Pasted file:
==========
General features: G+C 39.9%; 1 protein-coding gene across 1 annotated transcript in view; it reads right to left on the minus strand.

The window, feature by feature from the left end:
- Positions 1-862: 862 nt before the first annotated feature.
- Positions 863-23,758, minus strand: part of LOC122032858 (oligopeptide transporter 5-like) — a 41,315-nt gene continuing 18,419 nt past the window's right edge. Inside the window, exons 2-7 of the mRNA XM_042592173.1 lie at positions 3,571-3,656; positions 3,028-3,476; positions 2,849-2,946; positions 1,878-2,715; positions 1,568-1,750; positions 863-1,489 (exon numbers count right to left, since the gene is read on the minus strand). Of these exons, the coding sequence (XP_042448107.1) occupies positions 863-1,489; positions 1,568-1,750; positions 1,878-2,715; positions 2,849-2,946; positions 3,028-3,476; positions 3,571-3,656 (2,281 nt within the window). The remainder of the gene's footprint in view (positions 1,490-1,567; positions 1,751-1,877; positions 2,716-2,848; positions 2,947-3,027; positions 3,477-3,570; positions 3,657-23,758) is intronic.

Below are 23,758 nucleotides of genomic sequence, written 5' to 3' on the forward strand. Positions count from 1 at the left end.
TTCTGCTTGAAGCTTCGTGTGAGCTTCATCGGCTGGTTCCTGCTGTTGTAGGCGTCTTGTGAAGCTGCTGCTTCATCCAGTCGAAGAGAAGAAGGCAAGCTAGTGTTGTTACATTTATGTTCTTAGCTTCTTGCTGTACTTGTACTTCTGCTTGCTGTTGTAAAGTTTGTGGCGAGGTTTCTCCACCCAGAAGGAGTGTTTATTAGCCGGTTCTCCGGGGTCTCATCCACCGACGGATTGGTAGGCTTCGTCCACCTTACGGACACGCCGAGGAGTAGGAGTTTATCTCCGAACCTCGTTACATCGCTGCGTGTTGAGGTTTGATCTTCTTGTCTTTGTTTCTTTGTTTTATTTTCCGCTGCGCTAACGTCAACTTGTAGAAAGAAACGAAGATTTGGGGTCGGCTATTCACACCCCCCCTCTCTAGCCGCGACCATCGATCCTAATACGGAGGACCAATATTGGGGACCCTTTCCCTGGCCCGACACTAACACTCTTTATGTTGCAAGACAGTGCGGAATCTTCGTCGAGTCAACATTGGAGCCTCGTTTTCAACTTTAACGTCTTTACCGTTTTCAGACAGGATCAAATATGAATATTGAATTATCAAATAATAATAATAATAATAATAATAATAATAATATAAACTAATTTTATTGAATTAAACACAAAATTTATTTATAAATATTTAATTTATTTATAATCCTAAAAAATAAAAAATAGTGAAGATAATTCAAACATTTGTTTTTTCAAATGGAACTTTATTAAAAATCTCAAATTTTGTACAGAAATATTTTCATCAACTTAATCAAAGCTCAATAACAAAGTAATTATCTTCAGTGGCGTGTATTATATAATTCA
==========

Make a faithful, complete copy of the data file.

General features: G+C 39.9%; 1 protein-coding gene across 1 annotated transcript in view; it reads right to left on the minus strand.

The window, feature by feature from the left end:
- Positions 1-862: 862 nt before the first annotated feature.
- Positions 863-23,758, minus strand: part of LOC122032858 (oligopeptide transporter 5-like) — a 41,315-nt gene continuing 18,419 nt past the window's right edge. Inside the window, exons 2-7 of the mRNA XM_042592173.1 lie at positions 3,571-3,656; positions 3,028-3,476; positions 2,849-2,946; positions 1,878-2,715; positions 1,568-1,750; positions 863-1,489 (exon numbers count right to left, since the gene is read on the minus strand). Of these exons, the coding sequence (XP_042448107.1) occupies positions 863-1,489; positions 1,568-1,750; positions 1,878-2,715; positions 2,849-2,946; positions 3,028-3,476; positions 3,571-3,656 (2,281 nt within the window). The remainder of the gene's footprint in view (positions 1,490-1,567; positions 1,751-1,877; positions 2,716-2,848; positions 2,947-3,027; positions 3,477-3,570; positions 3,657-23,758) is intronic.

Below are 23,758 nucleotides of genomic sequence, written 5' to 3' on the forward strand. Positions count from 1 at the left end.
TTCTGCTTGAAGCTTCGTGTGAGCTTCATCGGCTGGTTCCTGCTGTTGTAGGCGTCTTGTGAAGCTGCTGCTTCATCCAGTCGAAGAGAAGAAGGCAAGCTAGTGTTGTTACATTTATGTTCTTAGCTTCTTGCTGTACTTGTACTTCTGCTTGCTGTTGTAAAGTTTGTGGCGAGGTTTCTCCACCCAGAAGGAGTGTTTATTAGCCGGTTCTCCGGGGTCTCATCCACCGACGGATTGGTAGGCTTCGTCCACCTTACGGACACGCCGAGGAGTAGGAGTTTATCTCCGAACCTCGTTACATCGCTGCGTGTTGAGGTTTGATCTTCTTGTCTTTGTTTCTTTGTTTTATTTTCCGCTGCGCTAACGTCAACTTGTAGAAAGAAACGAAGATTTGGGGTCGGCTATTCACACCCCCCCTCTCTAGCCGCGACCATCGATCCTAATACGGAGGACCAATATTGGGGACCCTTTCCCTGGCCCGACACTAACACTCTTTATGTTGCAAGACAGTGCGGAATCTTCGTCGAGTCAACATTGGAGCCTCGTTTTCAACTTTAACGTCTTTACCGTTTTCAGACAGGATCAAATATGAATATTGAATTATCAAATAATAATAATAATAATAATAATAATAATAATATAAACTAATTTTATTGAATTAAACACAAAATTTATTTATAAATATTTAATTTATTTATAATCCTAAAAAATAAAAAATAGTGAAGATAATTCAAACATTTGTTTTTTCAAATGGAACTTTATTAAAAATCTCAAATTTTGTACAGAAATATTTTCATCAACTTAATCAAAGCTCAATAACAAAGTAATTATCTTCAGTGGCGTGTATTATATAATTCA